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I'd give it 5 stars, but it's a bit dense and a little difficult. I think a lot of people have a problem with McLuhan because he didn't develop a cut and dry, easily accessible theory or body of work. I put him in a category of provocative essayists like Freud. After absorbing McCluhan, I see the world differently in a way that makes more sense. His subject matter is media, and not its content, so it is difficult to pin down. I understand why some dismiss this as a bunch of 60's twaddle, but it's not. Just read with an open mind. I found his little book "The Medium is the Massage" a fun little intro. Even though I've read a lot of McLuhan, I feel I understand about 5-10% of what he said.
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Format: Paperback
UNDERSTANDING MEDIA is the Marshall McLuhan "bible". He is regarded as Information Age guru so there is onus in becoming familiar with his ideas even when they are unnecessarily obscure or disputable. The concept of HOT & COOL media is an example. HOT FORMS...movies; popular music; viewed sports and (serious error!...which he laters contradicts in the same book) printed texts...are "passive" agencies: their MESSAGE is stated and "easily" interpreted. When McLuhan presented theories in the 60's, television was asserted premier MEDIUM COOL. That is: because TV screens are covered with silver dots ((ionized "active"/photons by scanning beam of electron guns)), Big Mac believed viewers had to "CONSTRUCT" the picture ACTIVELY; then glean the meaning. Today...with few exceptions...TV is recognized as activity in PASSIVITY ultra non plus. Sit there: be spoon-fed somebody's pre-packaged PROGRAM...accompanied by high-tech emotion-revving "slights" and "zounds"...and you're "programmed". Cry; fly; die or BUY as Media Wizards wave hypnotic aerial wands. You're the PROGRAM (what Ray Bradbury called in FAHRENHEIT 451, "The One-eyed Snake's FEED")that becomes what he beholds... McLuhan was a day or two behind the SUPER MEDIUM COOL which are personal computers. TV is "lay back"( or get laid-out/anesthetized into obliviosity). The COMPUTER is "lean-to" and CONSTRUCT words/worlds of meaning in text; sounds and graphics. Holographic programs will allow activist/adepts...like Dr. Morbius in FORBIDDEN PLANET...to IMAGINE "life" forms in ultimate DVD-God game. (Maybe?Read more ›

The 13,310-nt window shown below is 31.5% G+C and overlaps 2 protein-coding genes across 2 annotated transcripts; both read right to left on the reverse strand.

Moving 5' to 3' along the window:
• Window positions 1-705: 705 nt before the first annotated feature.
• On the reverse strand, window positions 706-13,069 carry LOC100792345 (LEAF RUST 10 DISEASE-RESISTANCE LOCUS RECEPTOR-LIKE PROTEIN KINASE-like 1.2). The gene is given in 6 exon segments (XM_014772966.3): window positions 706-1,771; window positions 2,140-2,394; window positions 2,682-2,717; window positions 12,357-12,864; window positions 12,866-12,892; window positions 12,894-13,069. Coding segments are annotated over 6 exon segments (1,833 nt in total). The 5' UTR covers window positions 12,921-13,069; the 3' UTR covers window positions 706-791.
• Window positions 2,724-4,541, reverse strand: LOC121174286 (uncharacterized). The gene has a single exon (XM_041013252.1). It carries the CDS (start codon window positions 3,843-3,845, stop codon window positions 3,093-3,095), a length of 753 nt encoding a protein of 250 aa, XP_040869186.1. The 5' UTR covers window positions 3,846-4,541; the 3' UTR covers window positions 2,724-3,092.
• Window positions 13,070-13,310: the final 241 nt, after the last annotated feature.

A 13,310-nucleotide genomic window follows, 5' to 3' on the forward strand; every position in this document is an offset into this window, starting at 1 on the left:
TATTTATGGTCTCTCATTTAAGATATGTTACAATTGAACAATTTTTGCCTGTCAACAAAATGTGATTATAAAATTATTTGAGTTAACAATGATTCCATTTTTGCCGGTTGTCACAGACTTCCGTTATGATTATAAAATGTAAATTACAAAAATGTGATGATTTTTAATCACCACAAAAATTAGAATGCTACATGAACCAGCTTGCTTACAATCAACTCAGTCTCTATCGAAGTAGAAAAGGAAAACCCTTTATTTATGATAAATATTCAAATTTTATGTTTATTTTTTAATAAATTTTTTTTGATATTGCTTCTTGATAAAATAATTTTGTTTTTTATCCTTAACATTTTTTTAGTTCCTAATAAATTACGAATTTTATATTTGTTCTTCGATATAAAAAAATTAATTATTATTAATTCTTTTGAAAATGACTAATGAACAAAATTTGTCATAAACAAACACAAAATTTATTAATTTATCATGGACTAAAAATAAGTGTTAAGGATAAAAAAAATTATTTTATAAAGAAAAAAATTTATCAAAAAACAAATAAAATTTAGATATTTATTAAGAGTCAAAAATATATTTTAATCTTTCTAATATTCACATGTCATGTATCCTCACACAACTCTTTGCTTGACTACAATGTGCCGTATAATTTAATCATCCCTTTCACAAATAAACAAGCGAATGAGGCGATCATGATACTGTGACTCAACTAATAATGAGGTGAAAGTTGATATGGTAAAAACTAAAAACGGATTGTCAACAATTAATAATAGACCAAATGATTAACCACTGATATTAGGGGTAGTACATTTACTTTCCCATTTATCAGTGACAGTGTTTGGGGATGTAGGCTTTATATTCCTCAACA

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I believe many forget this book was written in 1964, before your personal computer and cable television. This book, however dense at times and in my opinion, predicted the explosive of the internet and modern electronic media 30 years previous. For anyone who claims the ideas about the tribal structure are false, need only investigate urban design trends today to see that the large city structure is being abandoned for smaller neighborhoods where people can walk everywhere, quite like they may in a tribe, and how the reintroduction of porches and other features that stimulate neighborhood participation are doing the same. And, if you really want some evidence that Mcluhan could base such an idea on an actually occurrence in his own time, you should read up on housing development in the Orange county of Southern California during the 1950s. A group that included the Eames' and others where they were trying to establish such a tribal urbanism, but the commuter culture was established and thus ruled, people fearing change. All that remained of their ideas were thousands of glass houses that no longer meet building code 22 and the commuter culture led to bad ideas like Brasilia, Brazil. Apparently Mcluhan was just the only person to write it down as society quashed it to remain in the safety of the old. I'm sorry but this book is utterly amazing. I look at everything differently now, everything. It makes a lot of sense if you think about it and apply it. And then you realize it was written in the 60s? Wow. Mcluhan was right on target. For those wanting an intro to Mcluhan and have small attention spans I suggest 'On Mcluhan: Forward Through the Rearview Mirror'. I am saddened that I can't attend the Center for Culture and Technology.Read more ›